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  • Toluene or mono-methylbenzene results from the pyrocondensation of a mixture of acetylene and allylene.

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  • Decompositions of this nature were first discovered in the naphthalene series, where it was found that derivatives of indene (and of hydrindene and indone) and also of benzene resulted; Zincke then extended his methods to the disintegration of the oxybenzenes and obtained analogous results, R-pentene and aliphatic derivatives being formed (Rsymbolizing a ringed nucleus).

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  • To follow Baeyer's results we must explain his nomenclature of the reduced benzene derivatives.

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  • By reducing terephthalic acid with sodium amalgam, care being taken to neutralize the caustic soda simultaneously formed by passing in carbon dioxide, A" dihydroterephthalic acid is obtained; this results from the splitting of a Para-linkage.

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  • From these results Baeyer concluded that Claus' formula with three para-linkings cannot possibly be correct, for the Q2.5 dihydroterephthalic acid undoubtedly has two ethylene linkages, since it readily takes up two or four atoms of bromine, and is oxidized in warm aqueous solution by alkaline potassium permanganate.

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  • It was found that the results were capable of expression by the empirical relation CaH2b= 104.3b+49'09m+105.47n, where C a H 2b denotes the formula of the hydrocarbon, m the number of single carbon linkings and n the number of double linkings, m and n being calculated on the Kekule formulae.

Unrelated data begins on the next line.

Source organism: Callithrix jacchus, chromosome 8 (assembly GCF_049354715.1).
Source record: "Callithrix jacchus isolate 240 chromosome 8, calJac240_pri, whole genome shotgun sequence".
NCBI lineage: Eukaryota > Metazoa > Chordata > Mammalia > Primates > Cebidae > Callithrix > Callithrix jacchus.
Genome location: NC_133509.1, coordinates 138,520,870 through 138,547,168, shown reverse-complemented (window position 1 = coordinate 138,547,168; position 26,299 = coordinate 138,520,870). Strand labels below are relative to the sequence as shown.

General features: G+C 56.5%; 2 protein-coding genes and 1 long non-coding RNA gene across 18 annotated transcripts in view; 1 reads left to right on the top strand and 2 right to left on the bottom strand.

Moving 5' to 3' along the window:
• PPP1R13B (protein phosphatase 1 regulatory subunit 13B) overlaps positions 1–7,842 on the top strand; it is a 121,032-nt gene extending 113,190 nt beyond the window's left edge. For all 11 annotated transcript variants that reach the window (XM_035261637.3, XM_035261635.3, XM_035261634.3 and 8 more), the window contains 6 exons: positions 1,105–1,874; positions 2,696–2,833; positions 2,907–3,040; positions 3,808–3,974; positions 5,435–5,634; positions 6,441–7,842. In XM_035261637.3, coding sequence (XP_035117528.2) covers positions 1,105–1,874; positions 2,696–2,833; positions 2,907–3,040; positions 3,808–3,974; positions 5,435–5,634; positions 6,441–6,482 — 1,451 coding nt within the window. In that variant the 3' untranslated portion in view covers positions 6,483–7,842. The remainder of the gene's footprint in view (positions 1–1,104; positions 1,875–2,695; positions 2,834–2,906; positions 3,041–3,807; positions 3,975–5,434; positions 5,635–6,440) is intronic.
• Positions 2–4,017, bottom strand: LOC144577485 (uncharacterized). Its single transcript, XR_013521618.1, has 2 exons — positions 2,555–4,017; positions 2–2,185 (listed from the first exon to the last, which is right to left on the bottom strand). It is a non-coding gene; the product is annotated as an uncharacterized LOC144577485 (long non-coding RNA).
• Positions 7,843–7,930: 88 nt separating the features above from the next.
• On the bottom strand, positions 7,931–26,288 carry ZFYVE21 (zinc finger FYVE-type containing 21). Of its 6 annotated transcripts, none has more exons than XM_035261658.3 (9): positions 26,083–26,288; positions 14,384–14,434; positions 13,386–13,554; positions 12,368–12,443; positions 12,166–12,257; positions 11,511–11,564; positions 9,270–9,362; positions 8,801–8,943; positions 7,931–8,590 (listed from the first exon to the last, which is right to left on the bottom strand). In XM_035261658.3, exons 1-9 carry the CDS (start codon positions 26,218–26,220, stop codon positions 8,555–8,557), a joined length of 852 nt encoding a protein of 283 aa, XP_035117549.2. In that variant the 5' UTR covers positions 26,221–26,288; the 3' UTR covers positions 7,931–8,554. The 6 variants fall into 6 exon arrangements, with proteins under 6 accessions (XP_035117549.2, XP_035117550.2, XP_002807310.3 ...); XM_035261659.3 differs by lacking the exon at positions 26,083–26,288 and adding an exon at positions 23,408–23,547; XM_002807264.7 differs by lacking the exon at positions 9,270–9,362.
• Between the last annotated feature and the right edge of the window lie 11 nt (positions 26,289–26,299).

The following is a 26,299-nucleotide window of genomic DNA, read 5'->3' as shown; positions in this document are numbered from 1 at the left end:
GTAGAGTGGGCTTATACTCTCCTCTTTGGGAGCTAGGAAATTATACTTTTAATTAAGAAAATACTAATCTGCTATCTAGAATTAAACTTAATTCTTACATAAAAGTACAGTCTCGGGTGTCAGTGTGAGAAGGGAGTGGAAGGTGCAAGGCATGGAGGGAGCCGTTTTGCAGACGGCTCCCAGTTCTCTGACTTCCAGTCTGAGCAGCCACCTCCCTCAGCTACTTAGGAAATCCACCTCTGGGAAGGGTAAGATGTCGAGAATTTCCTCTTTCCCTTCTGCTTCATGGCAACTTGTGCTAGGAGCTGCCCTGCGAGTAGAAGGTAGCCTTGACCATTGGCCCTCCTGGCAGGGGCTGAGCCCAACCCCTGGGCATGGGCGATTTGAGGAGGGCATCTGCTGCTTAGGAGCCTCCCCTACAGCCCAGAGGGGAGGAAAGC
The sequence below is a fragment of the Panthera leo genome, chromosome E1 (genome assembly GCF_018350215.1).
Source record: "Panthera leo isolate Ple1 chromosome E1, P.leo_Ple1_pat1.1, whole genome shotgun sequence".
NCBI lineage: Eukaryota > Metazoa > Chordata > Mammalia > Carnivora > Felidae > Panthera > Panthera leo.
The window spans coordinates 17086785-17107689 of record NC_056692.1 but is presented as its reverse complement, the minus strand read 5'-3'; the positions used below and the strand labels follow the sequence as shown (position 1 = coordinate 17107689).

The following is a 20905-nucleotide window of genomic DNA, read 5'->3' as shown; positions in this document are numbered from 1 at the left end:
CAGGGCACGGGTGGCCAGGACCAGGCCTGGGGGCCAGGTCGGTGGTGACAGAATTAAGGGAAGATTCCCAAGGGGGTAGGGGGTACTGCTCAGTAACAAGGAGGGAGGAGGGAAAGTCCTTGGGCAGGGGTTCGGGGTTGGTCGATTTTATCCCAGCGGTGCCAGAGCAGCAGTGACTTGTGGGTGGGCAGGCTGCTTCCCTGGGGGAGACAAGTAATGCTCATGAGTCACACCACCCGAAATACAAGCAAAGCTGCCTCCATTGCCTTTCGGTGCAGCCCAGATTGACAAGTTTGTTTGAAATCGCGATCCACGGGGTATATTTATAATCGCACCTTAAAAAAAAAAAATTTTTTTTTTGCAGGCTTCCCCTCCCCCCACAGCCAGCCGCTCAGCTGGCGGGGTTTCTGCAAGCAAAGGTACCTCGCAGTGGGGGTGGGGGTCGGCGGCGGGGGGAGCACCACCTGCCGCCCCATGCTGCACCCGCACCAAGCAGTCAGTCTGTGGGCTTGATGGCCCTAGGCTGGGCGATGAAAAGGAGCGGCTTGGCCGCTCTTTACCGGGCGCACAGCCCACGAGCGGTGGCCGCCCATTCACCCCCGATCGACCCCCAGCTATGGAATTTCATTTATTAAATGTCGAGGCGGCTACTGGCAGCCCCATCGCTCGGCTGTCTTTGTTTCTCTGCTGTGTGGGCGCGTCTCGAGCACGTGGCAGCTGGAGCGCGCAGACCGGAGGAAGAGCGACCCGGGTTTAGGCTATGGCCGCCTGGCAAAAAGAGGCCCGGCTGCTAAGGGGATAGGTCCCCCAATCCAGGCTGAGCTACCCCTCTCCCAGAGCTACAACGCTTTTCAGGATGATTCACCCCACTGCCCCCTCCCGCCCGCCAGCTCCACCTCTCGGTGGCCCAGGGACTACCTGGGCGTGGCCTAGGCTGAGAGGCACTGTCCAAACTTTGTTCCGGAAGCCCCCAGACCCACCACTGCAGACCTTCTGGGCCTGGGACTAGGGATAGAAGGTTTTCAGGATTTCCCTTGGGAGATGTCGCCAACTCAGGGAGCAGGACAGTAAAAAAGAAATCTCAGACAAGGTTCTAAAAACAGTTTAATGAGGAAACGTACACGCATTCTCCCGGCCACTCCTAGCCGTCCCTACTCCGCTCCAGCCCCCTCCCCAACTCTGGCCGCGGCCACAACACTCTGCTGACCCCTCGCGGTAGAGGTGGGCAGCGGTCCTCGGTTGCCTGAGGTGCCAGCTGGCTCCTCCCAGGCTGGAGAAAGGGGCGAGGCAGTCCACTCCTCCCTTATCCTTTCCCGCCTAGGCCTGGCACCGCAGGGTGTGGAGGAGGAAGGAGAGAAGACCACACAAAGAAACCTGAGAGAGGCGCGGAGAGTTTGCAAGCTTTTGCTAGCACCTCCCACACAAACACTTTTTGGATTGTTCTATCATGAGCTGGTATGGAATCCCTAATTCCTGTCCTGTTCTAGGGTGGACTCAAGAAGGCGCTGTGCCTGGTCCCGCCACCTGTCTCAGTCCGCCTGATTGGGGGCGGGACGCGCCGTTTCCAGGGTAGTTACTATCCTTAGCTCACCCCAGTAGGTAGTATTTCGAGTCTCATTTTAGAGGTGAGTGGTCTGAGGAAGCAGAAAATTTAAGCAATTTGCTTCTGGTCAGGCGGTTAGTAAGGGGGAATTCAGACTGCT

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  • 149, p. 20) established the symmetry of the naphthalene nucleus, and showed that whichever half of the molecule be oxidized the same phthalic acid results.

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  • Thus ortho-phenylene diamine yields the following products: N H N ./`N; Xn NZ In some cases oxidation of condensed benzenoid-heterocyclic nuclei results in the rupture of the heterocyclic ring with the formation of a benzene dicarboxylic acid; but if the aromatic nucleus be weakened by the introduction of an amino group, then it is the benzenoid nucleus which is destroyed and a dicarboxylic acid of the heterocyclic ring system obtained.

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  • The rapidity of the method, and the accurate results which it gave in the hands of a practised experimenter, led to its systematization by Jens Jakob Berzelius and Johann Friedrich Ludwig Hausmann, and in more recent times by K.

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  • Another type of dry reaction, namely, the flame coloration, had been the subject of isolated notices, as, for example, the violet flame of potassium and the orange flame of sodium observed by Marggraf and Scheele, but a systematic account was wanting until Cartmell took the subject up. His results (Phil.

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  • Experimental conditions were thoroughly worked out; the necessity of working with hot or cold solutions was clearly emphasized; and the employment of small quantities of substances instead of the large amounts recommended by Klaproth was shown by him to give more consistent results.